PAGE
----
(CNN) -- Plans to rename a street after Mexican-American labor organizer Cesar Chavez have sparked controversy in San Antonio, where a judge issued a temporary restraining order against the name change this week.
City Council members approved "Cesar E. Chavez Boulevard" in a 7-4 vote, but the San Antonio Conservation Society filed a lawsuit against the measure.
"We consider the name of a street historic," said Rollette Schreckenghost-Smith, the organization's president.
Advocates of renaming the 5.4-mile street say local opposition has more to do with Chavez's history with the labor movement.
"If we had picked anyone other than Cesar Chavez, we would not have had a problem," said Jaime Martinez, who has been advocating naming a street after the labor leader for more than 10 years. "He was for labor. He was for civil rights. He was for human rights. He was for the poorest of the poor. He was like Martin Luther King, and some of them are very conservative."
San Antonio is the latest battleground in a longstanding debate over how -- or whether -- to honor Chavez's legacy.
"For 20 years, communities throughout the country have been coming together to name streets after him. Some places, it's been an easy process, but in some places, it's been a contested process," said Raymond Rast, an assistant professor of history at California State University, Fullerton. "It really does boil down to who has the political power to influence and make these decisions,"
Chavez founded the National Farm Workers Association in 1962, which grew into the United Farm Workers. He has been widely honored for turning the spotlight on the plight of agricultural laborers, helping bring them better pay and safer working conditions.
His name is on street signs across the country. Ten states mark his birthday with a holiday. And more than 40 parks, schools and buildings across the United States bear his name, according to the U.S. Board on Geographic Names.
The U.S. Navy announced it was naming a ship after him last week, drawing criticism from a lawmaker who accused military officials of bowing to political pressure. Even some proponents of Chavez questioned the Navy's naming choice.
"I'm not trying to diminish Cesar Chavez ... but I think in the Latino community, we have a tendency to honor and throw galas and repeatedly prop up a lot of the same people," said Adriana Maestas, who wrote a post criticizing the move on Daily Grito, a Latino commentary site.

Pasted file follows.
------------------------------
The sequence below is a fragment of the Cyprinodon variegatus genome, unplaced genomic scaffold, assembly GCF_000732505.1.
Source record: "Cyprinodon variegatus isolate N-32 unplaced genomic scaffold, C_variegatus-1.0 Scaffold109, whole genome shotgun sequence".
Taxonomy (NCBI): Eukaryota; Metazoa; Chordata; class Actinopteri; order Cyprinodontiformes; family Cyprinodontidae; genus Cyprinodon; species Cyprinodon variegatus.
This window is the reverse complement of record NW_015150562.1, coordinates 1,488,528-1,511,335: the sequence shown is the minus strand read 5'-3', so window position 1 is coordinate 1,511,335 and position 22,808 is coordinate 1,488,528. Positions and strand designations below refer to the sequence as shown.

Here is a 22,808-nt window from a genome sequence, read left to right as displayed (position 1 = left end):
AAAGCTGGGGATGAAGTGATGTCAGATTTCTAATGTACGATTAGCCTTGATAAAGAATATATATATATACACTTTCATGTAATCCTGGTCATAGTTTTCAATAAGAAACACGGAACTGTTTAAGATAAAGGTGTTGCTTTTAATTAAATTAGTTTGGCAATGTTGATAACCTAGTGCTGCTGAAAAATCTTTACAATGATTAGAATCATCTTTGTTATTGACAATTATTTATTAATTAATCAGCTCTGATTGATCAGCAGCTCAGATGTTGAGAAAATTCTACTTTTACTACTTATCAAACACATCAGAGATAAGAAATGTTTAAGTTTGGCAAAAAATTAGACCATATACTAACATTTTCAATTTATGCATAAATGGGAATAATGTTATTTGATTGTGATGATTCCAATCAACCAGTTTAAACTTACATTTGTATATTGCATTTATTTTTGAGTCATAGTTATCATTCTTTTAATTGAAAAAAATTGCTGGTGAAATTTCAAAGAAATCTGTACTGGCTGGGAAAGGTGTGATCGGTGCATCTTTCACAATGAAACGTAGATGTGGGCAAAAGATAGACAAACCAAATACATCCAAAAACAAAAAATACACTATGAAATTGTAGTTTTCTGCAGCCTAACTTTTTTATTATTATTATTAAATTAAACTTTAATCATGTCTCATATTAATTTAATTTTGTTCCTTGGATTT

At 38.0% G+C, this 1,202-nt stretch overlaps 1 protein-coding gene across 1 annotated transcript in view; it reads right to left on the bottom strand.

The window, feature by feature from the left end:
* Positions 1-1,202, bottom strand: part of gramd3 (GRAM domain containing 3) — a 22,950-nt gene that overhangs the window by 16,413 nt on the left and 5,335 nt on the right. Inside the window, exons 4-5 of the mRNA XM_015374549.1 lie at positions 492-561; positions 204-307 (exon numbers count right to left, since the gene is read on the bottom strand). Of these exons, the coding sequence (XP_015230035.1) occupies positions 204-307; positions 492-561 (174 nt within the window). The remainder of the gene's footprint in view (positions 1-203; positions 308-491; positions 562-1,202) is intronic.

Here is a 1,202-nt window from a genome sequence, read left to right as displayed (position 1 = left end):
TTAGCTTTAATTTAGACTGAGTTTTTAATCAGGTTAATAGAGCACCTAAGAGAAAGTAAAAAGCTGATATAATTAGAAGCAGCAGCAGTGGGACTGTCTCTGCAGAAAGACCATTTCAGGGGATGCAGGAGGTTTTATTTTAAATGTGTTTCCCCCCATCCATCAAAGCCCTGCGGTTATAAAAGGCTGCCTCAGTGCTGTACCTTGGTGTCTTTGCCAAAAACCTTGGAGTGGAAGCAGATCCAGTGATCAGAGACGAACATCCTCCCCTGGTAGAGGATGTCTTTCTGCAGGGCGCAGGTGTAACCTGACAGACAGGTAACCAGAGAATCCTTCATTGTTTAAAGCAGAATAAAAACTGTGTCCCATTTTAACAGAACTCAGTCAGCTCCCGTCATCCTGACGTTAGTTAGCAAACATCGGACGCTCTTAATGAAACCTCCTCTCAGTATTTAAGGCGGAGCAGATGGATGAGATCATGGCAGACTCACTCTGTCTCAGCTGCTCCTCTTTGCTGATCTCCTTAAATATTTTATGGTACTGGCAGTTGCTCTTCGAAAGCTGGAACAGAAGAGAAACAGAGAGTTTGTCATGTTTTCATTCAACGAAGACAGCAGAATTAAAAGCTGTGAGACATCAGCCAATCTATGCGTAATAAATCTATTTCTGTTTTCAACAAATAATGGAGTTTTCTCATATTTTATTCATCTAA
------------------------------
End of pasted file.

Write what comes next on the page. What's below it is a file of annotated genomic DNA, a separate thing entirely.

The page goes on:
"We have to start recognizing other heroes and leaders in the Latino community. It cannot continually be all about Cesar Chavez, all the time," she wrote.
In San Antonio, the conservation society's lawsuit accuses city officials of not following proper procedures. Schreckenghost-Smith said its members do not object to recognizing Chavez, and would like to see his name on a park or education center.
"He took pesticides off of our grapes. I'm grateful to the man. He did a wonderful thing. He is a hero to all of us. We all recognize what he's done," she said. "Personally, I think he deserves better than just having a street after him. I'd like to see a statue."
The street received its existing name -- Durango Boulevard -- in 1883, she said.
In a temporary restraining order signed Tuesday, State District Judge Antonia Arteaga said "procedural inconsistencies" may have occurred.
Both sides will present their arguments at a June 6 court hearing.
"This seems to be a controversial subject. It seems to be an emotional subject. ... There's a lot of efforts to turn public policy questions into legal questions," San Antonio City Attorney Michael Bernard said. "From a legal point of view, I think the procedures were followed."
Meanwhile, officials with the National Park Service are holding public meetings to discuss the possibility of recognizing more than 80 places connected with Chavez, said Rast, who directed a study on Chavez-related landmarks for the agency.
"I think for people that oppose it, he still evokes memories of a period that was marked by intolerance and, unfortunately, violence. ... But as a history professor, I see students in their 20s, they read about Chavez in school ... and then they do see a lot of streets and parks and schools named after him in the West," he said. "When they get to college, they really want to know more about him."
CNN's Charley Keyes contributed to this report.